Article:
"Where are you from?" An innocent enough question, right? Sort of. I once read that, in a survey, New York City cab drivers listed it as far and away their least favorite thing to be asked by clients. It can grate on expats, like it can grate on ethnic minorities back in America. On some days, however innocent its intention, the question can serve as a reminder that you just don't fit in here. I have definitely felt that sting before, when someone popped the question on me, thousands of miles from home and all that is familiar.
"Where are you from?" It peeves me on another level, too. Not because I don't think the answer is important (I do) but because I feel like it tells only a small part of my story, just a beginning. I feel robbed when people pose the question and then seem to take my answer as the answer to so many other questions too. I imagine other inquiries that had been on the tip of their tongues, now suddenly scratched from the list. "American? No need to bother trying to speak anything but English with him now." "No need to ask him if he cares about Palestinians."
"Where are you from?" I enjoy asking the question of people I meet in my travels, even if it is clear that they are from the country I am visiting. It's interesting to hear how people choose to answer, how precisely they hone in (the UK? England? London? Kensington?), and what they say about their home and its impact on their identity. I'm not sure where my fascination comes from. Is it just an easy and obvious conversation starter when traveling? Or is it more? A reflection of my American roots and interest in the many regional differences and diverse identities in my own country? (Fellow Americans might be the ones I most enjoy asking this question of.) Or is it something that has rubbed off after years of living and traveling in Africa and the Middle East, two regions where geographic origin is often a primary factor in defining one's identity?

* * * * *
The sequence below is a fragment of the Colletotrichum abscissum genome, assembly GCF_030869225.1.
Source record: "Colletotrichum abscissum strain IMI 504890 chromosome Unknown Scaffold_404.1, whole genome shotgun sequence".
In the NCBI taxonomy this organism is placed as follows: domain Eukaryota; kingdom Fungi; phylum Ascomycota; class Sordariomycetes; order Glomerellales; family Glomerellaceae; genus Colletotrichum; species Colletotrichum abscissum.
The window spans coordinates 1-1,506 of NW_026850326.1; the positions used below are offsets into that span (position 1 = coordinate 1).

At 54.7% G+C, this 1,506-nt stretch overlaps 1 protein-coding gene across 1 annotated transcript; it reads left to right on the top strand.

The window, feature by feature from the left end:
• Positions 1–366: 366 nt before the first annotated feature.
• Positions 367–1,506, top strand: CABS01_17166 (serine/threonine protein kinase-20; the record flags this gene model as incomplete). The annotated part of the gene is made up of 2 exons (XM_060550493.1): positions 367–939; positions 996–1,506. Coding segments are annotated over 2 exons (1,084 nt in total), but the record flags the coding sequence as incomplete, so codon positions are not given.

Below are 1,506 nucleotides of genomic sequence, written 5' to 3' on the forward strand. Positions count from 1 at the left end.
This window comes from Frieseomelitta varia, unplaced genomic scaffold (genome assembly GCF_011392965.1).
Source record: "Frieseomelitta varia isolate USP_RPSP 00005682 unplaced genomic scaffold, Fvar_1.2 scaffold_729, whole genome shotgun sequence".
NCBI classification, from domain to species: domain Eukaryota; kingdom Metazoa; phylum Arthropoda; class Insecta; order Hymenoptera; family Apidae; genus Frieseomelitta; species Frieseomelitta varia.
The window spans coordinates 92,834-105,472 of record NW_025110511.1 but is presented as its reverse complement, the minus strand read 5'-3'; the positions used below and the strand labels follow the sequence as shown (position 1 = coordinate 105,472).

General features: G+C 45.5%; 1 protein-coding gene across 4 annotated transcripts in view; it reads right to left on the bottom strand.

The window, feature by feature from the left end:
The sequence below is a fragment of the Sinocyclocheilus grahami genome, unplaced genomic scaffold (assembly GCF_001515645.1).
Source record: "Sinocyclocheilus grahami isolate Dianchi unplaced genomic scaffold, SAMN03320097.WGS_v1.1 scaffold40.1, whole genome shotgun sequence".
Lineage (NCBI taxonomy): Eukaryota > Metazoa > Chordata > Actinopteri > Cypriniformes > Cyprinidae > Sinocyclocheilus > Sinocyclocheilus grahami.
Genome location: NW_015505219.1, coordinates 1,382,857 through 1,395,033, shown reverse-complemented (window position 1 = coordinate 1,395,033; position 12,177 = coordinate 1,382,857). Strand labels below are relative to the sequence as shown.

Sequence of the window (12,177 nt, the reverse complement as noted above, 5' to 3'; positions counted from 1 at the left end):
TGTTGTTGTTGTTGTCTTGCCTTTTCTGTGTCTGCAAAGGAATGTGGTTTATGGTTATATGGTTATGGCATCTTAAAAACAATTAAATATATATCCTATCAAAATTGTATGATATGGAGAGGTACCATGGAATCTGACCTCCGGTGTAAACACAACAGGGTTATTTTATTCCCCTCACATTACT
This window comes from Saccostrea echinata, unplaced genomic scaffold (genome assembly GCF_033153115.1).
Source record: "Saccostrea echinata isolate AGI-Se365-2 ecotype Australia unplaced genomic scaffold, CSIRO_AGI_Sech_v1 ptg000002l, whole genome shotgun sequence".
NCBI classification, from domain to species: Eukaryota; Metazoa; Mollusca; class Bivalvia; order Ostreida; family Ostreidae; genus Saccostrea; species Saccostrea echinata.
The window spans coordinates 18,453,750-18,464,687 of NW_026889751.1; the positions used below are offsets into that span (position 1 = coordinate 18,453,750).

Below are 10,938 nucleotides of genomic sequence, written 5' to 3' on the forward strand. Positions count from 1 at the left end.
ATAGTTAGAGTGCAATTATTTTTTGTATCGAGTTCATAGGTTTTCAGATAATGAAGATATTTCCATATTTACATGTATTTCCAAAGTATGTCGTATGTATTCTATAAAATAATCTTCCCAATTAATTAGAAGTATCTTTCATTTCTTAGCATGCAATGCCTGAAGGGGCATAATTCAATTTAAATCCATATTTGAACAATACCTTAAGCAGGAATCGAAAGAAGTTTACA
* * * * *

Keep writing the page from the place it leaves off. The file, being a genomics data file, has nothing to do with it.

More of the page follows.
"Where are you from?" Myself, I'm not sure that I understand my own relationship with my origins. "America", yes, but it is complicated coming from a country for which I feel such admiration and also disappointment. "Maryland", yes, but that doesn't tell anyone much. "Baltimore", yes, but it is unsettling to hail from a city I know so poorly, and whose culture I love but where I carry too much baggage and feel too misunderstood to ever be fully comfortable. All that, and my origins aren't even that complicated; try asking the daughter of a soldier or the son of a diplomat.
"Where are you from?" It's so present and obvious and seemingly important a question—how can I not ask it, or expect everyone not to ask it of me? The answers can tell so much, yet also be so incomplete and insufficient as a means of getting to know someone. Perhaps like the places where we're from, the question is best viewed as just a starting point.
Further food for thought: "Where is home?", a TED talk by travel writer Pico Iyer.